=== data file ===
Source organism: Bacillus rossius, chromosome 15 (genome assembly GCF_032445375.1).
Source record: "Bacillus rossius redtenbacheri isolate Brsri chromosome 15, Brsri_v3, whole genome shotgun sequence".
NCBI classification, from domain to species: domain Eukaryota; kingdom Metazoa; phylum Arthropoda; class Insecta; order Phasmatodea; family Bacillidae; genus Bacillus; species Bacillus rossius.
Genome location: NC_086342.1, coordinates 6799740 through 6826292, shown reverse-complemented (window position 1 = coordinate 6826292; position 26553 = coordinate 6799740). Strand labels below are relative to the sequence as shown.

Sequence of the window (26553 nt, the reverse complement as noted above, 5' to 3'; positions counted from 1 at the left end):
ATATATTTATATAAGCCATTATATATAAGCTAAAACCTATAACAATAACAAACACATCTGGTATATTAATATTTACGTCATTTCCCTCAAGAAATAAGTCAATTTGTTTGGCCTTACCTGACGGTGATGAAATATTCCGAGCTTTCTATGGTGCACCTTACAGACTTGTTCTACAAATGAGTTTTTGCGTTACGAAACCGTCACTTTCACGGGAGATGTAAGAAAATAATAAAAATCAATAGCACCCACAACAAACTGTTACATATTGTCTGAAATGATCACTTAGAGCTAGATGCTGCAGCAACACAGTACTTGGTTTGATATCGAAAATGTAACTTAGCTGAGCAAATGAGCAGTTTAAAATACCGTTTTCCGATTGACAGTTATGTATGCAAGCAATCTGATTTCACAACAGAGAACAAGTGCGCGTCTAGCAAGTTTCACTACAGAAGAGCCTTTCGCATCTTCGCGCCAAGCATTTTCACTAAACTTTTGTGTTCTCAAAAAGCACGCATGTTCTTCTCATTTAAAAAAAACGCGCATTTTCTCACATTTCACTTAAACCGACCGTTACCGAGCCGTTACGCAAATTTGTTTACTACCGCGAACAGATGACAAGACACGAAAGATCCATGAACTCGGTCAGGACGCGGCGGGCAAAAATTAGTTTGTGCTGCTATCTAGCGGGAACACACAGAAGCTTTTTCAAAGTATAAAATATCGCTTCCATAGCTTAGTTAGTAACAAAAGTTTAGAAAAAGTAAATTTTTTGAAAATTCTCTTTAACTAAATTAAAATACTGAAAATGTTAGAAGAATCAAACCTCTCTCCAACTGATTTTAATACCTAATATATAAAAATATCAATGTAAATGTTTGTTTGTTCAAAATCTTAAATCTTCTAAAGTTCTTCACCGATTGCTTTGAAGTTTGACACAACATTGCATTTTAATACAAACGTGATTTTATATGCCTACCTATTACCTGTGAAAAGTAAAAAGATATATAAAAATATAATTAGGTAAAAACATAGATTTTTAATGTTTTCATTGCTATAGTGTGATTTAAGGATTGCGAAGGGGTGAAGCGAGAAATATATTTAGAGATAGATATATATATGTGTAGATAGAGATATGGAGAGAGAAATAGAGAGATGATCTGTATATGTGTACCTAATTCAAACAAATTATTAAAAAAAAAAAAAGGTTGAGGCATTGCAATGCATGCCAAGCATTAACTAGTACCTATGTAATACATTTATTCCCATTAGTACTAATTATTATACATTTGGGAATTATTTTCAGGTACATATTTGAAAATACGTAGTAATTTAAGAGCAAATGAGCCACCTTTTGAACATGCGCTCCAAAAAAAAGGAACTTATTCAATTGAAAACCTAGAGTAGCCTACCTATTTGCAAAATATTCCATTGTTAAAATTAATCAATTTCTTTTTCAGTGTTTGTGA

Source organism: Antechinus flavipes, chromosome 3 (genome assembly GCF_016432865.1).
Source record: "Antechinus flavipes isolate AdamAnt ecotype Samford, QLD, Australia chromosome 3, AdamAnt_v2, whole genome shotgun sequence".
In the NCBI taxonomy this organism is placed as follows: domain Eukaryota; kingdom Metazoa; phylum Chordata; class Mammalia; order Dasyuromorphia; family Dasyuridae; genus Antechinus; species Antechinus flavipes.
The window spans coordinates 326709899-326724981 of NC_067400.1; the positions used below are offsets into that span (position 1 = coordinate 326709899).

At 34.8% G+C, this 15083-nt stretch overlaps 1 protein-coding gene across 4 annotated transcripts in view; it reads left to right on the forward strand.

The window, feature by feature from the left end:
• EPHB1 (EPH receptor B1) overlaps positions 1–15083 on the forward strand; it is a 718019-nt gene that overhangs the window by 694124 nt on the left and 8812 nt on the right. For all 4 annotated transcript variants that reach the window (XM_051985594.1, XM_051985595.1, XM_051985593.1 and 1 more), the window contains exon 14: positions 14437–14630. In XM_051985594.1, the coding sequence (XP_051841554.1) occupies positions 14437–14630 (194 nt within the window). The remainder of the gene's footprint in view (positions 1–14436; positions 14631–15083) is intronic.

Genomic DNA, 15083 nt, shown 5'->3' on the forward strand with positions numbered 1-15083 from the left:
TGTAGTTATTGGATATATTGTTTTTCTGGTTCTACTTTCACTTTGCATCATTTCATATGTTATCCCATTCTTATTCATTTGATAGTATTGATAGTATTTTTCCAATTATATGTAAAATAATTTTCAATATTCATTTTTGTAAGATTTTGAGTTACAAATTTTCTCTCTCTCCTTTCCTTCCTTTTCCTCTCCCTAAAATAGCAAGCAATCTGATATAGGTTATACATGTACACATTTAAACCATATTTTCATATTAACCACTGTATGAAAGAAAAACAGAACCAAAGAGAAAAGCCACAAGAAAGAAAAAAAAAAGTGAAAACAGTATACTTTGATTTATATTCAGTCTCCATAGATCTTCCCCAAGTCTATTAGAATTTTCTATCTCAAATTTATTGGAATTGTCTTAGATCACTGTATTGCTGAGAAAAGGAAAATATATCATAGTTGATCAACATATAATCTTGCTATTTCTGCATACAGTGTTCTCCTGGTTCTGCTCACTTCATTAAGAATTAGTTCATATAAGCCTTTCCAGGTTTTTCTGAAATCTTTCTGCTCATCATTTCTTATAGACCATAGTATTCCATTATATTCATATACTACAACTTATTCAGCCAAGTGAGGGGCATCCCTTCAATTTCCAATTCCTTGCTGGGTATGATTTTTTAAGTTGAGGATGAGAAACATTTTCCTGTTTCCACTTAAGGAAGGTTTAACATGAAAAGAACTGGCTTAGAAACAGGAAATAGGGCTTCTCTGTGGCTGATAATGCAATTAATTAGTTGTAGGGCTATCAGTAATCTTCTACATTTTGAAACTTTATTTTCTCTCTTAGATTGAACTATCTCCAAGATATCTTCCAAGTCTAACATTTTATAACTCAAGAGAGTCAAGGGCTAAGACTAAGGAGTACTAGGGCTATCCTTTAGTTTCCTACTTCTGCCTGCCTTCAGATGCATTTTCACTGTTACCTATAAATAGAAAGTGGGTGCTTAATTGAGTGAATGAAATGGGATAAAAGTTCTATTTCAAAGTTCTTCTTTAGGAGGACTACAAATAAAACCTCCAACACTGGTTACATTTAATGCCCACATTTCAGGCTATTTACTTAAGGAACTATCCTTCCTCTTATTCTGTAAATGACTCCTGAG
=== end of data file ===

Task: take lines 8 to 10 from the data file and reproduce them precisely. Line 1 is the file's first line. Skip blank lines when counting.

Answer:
Source record: "Antechinus flavipes isolate AdamAnt ecotype Samford, QLD, Australia chromosome 3, AdamAnt_v2, whole genome shotgun sequence".
In the NCBI taxonomy this organism is placed as follows: domain Eukaryota; kingdom Metazoa; phylum Chordata; class Mammalia; order Dasyuromorphia; family Dasyuridae; genus Antechinus; species Antechinus flavipes.
The window spans coordinates 326709899-326724981 of NC_067400.1; the positions used below are offsets into that span (position 1 = coordinate 326709899).